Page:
The orginal article.

Summary of “The Last Days of the Blue-Blood Harvest”

Horseshoe crab blood runs blue and opaque, like antifreeze mixed with milk.
So reliant is the modern biomedical industry on this blood that the disappearance of horseshoe crabs would instantly cripple it.
Ding, along with her husband and research partner Bow Ho, had come to horseshoe crabs circuitously, and their ultimate goal was to make the animals no longer necessary in biomedical research.
He settled on a protocol of injecting bacteria from seawater directly into horseshoe crabs, which cause their blood to clump into “Stringy masses.”
So Ding set out to make an alternative to LAL that eventually wouldn’t require horseshoe crabs at all.
The horseshoe crab’s sensitivity to bacterial toxins unfortunately also made it a pain to study.
Finally, a decade and a half after she began, Ding had an alternative to LAL that worked without harming any more horseshoe crabs.
It is an ancient synchrony between species, one that began long before humans began harvesting horseshoe crabs for blood and will hopefully last long after.

The orginal article.

Summary of “I am a data factory”

Am I a data mine, or am I a data factory? Is data extracted from me, or is data produced by me? Both metaphors are ugly, but the distinction between them is crucial.
If I am a data mine, then I am essentially a chunk of real estate, and control over my data becomes a matter of ownership.
Who owns me, and what happens to the economic value of the data extracted from me? Should I be my own owner – the sole proprietor of my data mine and its wealth? Should I be nationalized, my little mine becoming part of some sort of public collective? Or should ownership rights be transferred to a set of corporations that can efficiently aggregate the raw material from my mine and transform it into products and services that are useful to me? The questions raised here are questions of politics and economics.
Thinking of the platform companies as being in the extraction business, with personal data being analogous to a natural resource like iron or petroleum, brings a neatness and clarity to discussions of a new and complicated type of company.
We can use the recent data controversies to articulate a truly decentralised, emancipatory politics, whereby the institutions of the state will be deployed to recognise, create, and foster the creation of social rights to data.
When I upload a photo, I produce not only behavioral data but data that is itself a product.
I am, in other words, much more like a data factory than a data mine.
Beyond control of my data, the companies seek control of my actions, which to them are production processes, in order to optimize the efficiency, quality, and value of my data output.

The orginal article.

Summary of “Who’s Winning the Self-Driving Car Race?”

After interviewing executives and technology experts and reviewing announced plans, Bloomberg has taken a snapshot of the race to develop the self-driving car.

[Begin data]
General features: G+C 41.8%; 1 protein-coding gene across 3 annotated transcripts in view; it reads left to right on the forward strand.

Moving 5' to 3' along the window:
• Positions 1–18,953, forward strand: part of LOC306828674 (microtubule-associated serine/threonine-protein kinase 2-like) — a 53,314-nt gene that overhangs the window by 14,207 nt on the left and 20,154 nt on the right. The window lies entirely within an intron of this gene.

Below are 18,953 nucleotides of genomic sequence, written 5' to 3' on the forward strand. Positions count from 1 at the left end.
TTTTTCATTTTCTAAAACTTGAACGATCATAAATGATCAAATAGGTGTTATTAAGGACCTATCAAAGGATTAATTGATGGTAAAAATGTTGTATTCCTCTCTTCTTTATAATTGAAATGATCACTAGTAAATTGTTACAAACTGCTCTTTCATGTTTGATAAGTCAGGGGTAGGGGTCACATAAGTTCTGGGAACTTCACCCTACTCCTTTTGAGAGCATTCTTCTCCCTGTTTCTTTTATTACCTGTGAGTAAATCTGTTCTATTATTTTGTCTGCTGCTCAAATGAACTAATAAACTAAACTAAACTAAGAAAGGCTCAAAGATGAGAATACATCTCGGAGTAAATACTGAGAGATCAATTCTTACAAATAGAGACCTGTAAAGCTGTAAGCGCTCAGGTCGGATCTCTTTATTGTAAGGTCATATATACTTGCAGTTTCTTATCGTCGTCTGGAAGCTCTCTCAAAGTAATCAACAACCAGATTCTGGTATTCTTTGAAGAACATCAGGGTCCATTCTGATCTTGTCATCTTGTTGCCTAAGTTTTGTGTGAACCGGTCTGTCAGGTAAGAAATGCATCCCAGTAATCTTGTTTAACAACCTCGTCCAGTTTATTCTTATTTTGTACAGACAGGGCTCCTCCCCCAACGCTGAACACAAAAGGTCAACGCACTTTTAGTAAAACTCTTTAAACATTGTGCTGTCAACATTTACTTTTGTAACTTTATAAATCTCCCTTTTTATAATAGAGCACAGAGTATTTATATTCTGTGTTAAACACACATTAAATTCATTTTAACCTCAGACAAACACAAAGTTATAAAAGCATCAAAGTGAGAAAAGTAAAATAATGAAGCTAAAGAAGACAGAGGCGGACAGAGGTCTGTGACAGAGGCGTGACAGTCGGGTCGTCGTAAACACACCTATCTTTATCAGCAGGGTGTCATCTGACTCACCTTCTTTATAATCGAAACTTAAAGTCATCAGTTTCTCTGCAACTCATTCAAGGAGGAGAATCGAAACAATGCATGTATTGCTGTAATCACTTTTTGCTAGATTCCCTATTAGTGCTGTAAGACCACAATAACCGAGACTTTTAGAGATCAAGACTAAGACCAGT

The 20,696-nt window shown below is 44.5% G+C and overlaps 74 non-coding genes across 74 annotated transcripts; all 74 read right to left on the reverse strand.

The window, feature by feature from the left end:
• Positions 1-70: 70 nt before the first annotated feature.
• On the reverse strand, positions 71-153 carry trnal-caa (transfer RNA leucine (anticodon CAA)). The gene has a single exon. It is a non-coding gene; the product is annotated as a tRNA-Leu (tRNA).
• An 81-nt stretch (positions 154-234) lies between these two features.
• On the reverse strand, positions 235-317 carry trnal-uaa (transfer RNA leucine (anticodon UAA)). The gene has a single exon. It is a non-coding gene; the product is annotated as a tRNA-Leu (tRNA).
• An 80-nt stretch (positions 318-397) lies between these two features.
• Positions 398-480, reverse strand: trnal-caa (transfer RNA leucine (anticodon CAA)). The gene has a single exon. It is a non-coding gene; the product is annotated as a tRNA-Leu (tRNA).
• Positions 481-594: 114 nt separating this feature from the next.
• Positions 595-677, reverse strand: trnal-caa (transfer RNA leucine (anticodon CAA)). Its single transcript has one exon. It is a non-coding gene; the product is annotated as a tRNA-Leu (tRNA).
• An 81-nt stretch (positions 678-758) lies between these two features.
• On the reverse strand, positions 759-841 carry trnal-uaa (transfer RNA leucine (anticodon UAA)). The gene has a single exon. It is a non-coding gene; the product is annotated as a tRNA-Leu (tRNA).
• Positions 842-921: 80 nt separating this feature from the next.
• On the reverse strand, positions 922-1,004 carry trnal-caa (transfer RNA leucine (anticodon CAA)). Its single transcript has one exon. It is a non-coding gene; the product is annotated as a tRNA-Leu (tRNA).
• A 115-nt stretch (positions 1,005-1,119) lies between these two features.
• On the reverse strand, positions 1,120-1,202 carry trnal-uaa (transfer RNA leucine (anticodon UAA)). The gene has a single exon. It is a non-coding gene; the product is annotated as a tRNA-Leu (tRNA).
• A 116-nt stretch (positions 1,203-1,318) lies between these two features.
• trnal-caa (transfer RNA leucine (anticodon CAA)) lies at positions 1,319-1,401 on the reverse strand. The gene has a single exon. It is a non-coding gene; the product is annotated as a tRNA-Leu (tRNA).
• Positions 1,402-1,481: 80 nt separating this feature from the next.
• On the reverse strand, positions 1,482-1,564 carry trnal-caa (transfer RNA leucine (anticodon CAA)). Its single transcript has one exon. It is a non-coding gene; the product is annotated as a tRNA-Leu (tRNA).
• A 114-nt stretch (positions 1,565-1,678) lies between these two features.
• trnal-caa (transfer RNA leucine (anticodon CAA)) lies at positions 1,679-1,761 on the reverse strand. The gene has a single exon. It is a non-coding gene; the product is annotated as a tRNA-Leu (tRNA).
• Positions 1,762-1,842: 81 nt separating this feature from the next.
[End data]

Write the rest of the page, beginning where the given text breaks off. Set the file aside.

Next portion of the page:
For the cars of tomorrow, Daimler works closely with Robert Bosch Gmbh and will be using a system from Silicon Valley intelligent computing company Nvidia Corp. The test cars can drive at Level 4 autonomy or even Level 5, which means the car doesn’t need a steering wheel or pedals to operate.
The same day in late November that GM showed off its self-driving Bolt in San Francisco, Zoox Inc. had its own car driving through the city’s winding streets and heavy traffic.
The company plans to have its car ready for passengers in 2020, Kaufman said, and then will work on getting passengers in the car shortly after.
Nissan’s ProPilot system stops the car if a vehicle ahead stops quickly and it keeps the car in its lane.
Audi, the luxury brand owned by Volkswagen AG, already has the most advanced autonomous car for sale in the A8. The car’s Traffic Jam Pilot uses Lidar to see the road and lets drivers go completely hands-free at speeds up to 37 miles per hour.
The company started developing self-parking technology in 1999 and installed it in the Prius in Japan in 2003, enabling the car to park with no input from the driver.
Its Pilot Assist gives a driver 15 seconds with hands off the wheel, keeping the car in lane and managing the distance to a vehicle ahead. The company is testing its technology with a few families in Gothenburg, Sweden.

The orginal article.

Summary of “Crypto Pioneers Head to Brooklyn to Reshape Finance”

The employees of ConsenSys Inc., the blockchain startup co-created by Ethereum guru Joseph Lubin, have taken over the space at 49 Bogart St. in the Bushwick neighborhood of Brooklyn, New York.
As ConsenSys spins off new ventures and attracts business partners, in Bushwick and adjacent Williamsburg, once part of New York City’s industrial heart, the crypto world has contributed to ongoing gentrification.
“There’s an energy here that you don’t find in Manhattan or anywhere else in New York,” said Tyler Clark, co-founder of blockchain developer Cryptonomic, which he started with a former colleague from JPMorgan Chase & Co. “ConsenSys is an inspiration to us.”
Though Manhattan has its own blockchain businesses, they’re more closely associated with established companies such as Microsoft Corp. and Intel Corp. than rebel Brooklyn would tolerate.
Brooklyn is planting its crypto-flag during New York’s Blockchain Week.
“This is the planting of the flag in Brooklyn for blockchain. Legacy finance is headquartered in Manhattan. Future finance is in Brooklyn.”
R3 designed its own blockchain, called Corda, and this year plans to launch a number of applications, including Tradewind, a gold-exchange company on the Corda blockchain; HQLA X, a securities-lending platform that recently had its first trade; and Fusion LenderComm, an application for syndicated lenders.